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Maternal and Child Health Journal

, Volume 20, Issue 3, pp 655–664 | Cite as

Prepregnancy Obesity and Birth Outcomes

  • Susan L. AverettEmail author
  • Erin K. Fletcher
Article

Abstract

Objective To investigate the association between prepregnancy obesity and birth outcomes using fixed effect models comparing siblings from the same mother. Methods A total of 7496 births to 3990 mothers from the National Longitudinal Survey of Youth 1979 survey are examined. Outcomes include macrosomia, gestational length, incidence of low birthweight, preterm birth, large and small for gestational age (LGA, SGA), c-section, infant doctor visits, mother’s and infant’s days in hospital post-partum, whether the mother breastfed, and duration of breastfeeding. Association of outcomes with maternal pre-pregnancy obesity was examined using Ordinary Least Squares (OLS) regression to compare across mothers and fixed effects to compare within families. Results In fixed effect models we find no statistically significant association between most outcomes and prepregnancy obesity with the exception of LGA, SGA, low birth weight, and preterm birth. We find that prepregnancy obesity is associated with a with lower risk of low birthweight, SGA, and preterm birth but controlling for prepregnancy obesity, increases in GWG lead to increased risk of LGA. Conclusions Contrary to previous studies, which have found that maternal obesity increases the risk of c-section, macrosomia, and LGA, while decreasing the probability of breastfeeding, our sibling comparison models reveal no such association. In fact, our results suggest a protective effect of obesity in that women who are obese prepregnancy have longer gestation lengths, and are less likely to give birth to a preterm or low birthweight infant.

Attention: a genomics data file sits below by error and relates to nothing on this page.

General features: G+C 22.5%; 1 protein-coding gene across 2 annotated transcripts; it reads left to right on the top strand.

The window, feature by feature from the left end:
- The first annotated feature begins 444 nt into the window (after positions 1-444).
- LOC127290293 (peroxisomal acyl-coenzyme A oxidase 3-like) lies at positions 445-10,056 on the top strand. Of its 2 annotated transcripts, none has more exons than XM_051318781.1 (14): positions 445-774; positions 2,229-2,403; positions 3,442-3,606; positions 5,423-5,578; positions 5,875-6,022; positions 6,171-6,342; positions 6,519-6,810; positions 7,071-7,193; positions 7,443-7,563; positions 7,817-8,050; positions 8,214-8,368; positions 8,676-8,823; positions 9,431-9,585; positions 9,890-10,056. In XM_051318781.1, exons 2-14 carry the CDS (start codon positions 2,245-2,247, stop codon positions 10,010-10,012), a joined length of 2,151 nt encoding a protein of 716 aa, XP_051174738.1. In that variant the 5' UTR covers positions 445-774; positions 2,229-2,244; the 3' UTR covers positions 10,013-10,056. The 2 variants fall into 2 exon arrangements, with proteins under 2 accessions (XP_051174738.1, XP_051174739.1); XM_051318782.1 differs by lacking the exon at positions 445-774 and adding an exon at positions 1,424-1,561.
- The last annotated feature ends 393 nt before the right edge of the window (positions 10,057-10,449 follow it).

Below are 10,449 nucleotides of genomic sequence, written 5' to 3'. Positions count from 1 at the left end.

Keywords

Infant health Birth outcomes BMI Maternal obesity Gestational weight gain 

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Copyright information

© Springer Science+Business Media New York 2015

Authors and Affiliations

  1. 1.Department of EconomicsLafayette College and IZAEastonUSA
  2. 2.Harvard Kennedy School of GovernmentCambridgeUSA

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